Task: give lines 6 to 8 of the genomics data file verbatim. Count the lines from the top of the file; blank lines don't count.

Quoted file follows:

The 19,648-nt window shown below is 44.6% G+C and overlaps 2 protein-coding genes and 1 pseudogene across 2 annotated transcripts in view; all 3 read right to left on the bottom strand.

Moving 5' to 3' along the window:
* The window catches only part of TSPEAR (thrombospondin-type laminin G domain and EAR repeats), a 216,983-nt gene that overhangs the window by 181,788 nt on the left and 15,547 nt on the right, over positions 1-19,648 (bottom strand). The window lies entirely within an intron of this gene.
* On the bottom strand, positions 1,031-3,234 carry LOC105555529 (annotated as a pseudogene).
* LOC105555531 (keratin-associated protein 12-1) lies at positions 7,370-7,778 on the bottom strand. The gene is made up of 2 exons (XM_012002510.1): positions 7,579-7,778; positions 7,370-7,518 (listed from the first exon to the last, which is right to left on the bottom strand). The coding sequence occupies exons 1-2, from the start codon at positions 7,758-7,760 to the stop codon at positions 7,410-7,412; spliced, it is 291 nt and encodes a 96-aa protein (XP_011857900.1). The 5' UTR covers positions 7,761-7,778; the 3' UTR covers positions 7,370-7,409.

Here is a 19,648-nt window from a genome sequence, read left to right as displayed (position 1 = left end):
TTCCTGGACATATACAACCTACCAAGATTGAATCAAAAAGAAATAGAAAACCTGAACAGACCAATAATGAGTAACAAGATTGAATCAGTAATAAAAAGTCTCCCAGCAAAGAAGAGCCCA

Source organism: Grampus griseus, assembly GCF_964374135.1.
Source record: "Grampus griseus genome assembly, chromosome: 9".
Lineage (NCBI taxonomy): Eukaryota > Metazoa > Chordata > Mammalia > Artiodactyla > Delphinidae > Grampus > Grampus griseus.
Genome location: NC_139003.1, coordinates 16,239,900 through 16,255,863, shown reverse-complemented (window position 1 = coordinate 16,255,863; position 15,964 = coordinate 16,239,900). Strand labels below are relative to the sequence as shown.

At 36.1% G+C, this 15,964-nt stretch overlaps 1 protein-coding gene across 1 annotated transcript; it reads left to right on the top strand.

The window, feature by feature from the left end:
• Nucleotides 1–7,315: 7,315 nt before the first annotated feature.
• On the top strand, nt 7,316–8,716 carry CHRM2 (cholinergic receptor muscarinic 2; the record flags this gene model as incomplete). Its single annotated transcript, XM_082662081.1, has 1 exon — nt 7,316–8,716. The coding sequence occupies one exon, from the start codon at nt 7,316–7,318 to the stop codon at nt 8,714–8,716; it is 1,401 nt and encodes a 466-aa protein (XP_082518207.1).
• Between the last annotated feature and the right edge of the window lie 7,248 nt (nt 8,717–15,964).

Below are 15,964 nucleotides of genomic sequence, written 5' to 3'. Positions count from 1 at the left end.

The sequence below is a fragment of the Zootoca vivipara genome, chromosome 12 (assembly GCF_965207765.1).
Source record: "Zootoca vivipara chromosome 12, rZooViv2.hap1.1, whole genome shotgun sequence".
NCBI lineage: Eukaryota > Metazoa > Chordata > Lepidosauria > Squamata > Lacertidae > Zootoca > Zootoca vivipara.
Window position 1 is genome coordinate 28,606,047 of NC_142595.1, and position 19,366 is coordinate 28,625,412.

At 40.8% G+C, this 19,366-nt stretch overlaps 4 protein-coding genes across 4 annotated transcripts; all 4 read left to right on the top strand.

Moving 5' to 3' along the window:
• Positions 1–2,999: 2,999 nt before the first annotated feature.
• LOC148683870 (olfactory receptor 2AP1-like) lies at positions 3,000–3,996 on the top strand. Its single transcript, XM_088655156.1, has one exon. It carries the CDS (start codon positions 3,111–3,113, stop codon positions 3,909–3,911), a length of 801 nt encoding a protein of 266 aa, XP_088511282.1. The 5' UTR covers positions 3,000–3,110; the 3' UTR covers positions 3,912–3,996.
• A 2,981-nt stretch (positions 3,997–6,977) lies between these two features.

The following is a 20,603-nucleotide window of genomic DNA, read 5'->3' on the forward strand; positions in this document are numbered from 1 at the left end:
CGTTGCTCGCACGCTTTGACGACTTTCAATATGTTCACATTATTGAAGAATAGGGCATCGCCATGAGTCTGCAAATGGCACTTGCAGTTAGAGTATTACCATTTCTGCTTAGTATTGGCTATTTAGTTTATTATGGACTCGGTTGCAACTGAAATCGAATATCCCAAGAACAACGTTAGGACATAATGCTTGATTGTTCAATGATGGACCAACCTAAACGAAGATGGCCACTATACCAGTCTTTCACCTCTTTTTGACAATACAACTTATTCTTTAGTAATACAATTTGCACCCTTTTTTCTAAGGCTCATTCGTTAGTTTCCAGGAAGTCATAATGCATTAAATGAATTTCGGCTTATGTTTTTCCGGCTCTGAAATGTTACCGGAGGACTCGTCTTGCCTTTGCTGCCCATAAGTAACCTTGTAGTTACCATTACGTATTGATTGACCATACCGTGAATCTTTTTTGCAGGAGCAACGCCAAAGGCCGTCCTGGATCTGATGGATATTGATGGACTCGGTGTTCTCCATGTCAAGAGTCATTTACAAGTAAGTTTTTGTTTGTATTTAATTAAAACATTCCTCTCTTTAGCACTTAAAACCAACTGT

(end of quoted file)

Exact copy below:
Here is a 19,648-nt window from a genome sequence, read left to right as displayed (position 1 = left end):
TTCCTGGACATATACAACCTACCAAGATTGAATCAAAAAGAAATAGAAAACCTGAACAGACCAATAATGAGTAACAAGATTGAATCAGTAATAAAAAGTCTCCCAGCAAAGAAGAGCCCA

Source organism: Grampus griseus, assembly GCF_964374135.1.